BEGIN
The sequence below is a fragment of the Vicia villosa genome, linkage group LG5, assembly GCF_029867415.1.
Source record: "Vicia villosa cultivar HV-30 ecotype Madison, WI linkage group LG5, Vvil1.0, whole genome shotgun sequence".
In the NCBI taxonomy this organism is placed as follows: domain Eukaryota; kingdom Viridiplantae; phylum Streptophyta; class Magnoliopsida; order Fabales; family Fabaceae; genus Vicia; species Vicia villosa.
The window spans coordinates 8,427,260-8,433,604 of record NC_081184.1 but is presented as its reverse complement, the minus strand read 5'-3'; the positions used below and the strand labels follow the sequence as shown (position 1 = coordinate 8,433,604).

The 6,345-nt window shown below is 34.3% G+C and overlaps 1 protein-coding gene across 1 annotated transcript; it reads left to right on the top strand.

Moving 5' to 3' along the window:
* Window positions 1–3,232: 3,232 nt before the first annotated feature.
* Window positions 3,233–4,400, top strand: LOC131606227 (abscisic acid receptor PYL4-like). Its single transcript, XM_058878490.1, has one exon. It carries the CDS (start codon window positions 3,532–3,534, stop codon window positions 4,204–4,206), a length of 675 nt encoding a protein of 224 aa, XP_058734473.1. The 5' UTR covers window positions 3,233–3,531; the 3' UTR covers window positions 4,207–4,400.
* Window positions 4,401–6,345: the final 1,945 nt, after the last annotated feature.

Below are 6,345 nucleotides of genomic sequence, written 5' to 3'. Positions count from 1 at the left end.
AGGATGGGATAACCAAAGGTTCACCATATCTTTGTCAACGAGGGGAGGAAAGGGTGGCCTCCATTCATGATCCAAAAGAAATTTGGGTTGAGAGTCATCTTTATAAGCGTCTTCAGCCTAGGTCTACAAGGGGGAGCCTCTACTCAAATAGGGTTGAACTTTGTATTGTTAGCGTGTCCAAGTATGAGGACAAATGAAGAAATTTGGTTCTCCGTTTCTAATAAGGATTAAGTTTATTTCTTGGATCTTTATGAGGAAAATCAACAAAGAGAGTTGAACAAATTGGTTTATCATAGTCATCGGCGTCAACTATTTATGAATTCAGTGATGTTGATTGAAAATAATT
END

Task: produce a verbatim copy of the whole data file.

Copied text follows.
The sequence below is a fragment of the Vicia villosa genome, linkage group LG5, assembly GCF_029867415.1.
Source record: "Vicia villosa cultivar HV-30 ecotype Madison, WI linkage group LG5, Vvil1.0, whole genome shotgun sequence".
In the NCBI taxonomy this organism is placed as follows: domain Eukaryota; kingdom Viridiplantae; phylum Streptophyta; class Magnoliopsida; order Fabales; family Fabaceae; genus Vicia; species Vicia villosa.
The window spans coordinates 8,427,260-8,433,604 of record NC_081184.1 but is presented as its reverse complement, the minus strand read 5'-3'; the positions used below and the strand labels follow the sequence as shown (position 1 = coordinate 8,433,604).

The 6,345-nt window shown below is 34.3% G+C and overlaps 1 protein-coding gene across 1 annotated transcript; it reads left to right on the top strand.

Moving 5' to 3' along the window:
* Window positions 1–3,232: 3,232 nt before the first annotated feature.
* Window positions 3,233–4,400, top strand: LOC131606227 (abscisic acid receptor PYL4-like). Its single transcript, XM_058878490.1, has one exon. It carries the CDS (start codon window positions 3,532–3,534, stop codon window positions 4,204–4,206), a length of 675 nt encoding a protein of 224 aa, XP_058734473.1. The 5' UTR covers window positions 3,233–3,531; the 3' UTR covers window positions 4,207–4,400.
* Window positions 4,401–6,345: the final 1,945 nt, after the last annotated feature.

Below are 6,345 nucleotides of genomic sequence, written 5' to 3'. Positions count from 1 at the left end.
AGGATGGGATAACCAAAGGTTCACCATATCTTTGTCAACGAGGGGAGGAAAGGGTGGCCTCCATTCATGATCCAAAAGAAATTTGGGTTGAGAGTCATCTTTATAAGCGTCTTCAGCCTAGGTCTACAAGGGGGAGCCTCTACTCAAATAGGGTTGAACTTTGTATTGTTAGCGTGTCCAAGTATGAGGACAAATGAAGAAATTTGGTTCTCCGTTTCTAATAAGGATTAAGTTTATTTCTTGGATCTTTATGAGGAAAATCAACAAAGAGAGTTGAACAAATTGGTTTATCATAGTCATCGGCGTCAACTATTTATGAATTCAGTGATGTTGATTGAAAATAATT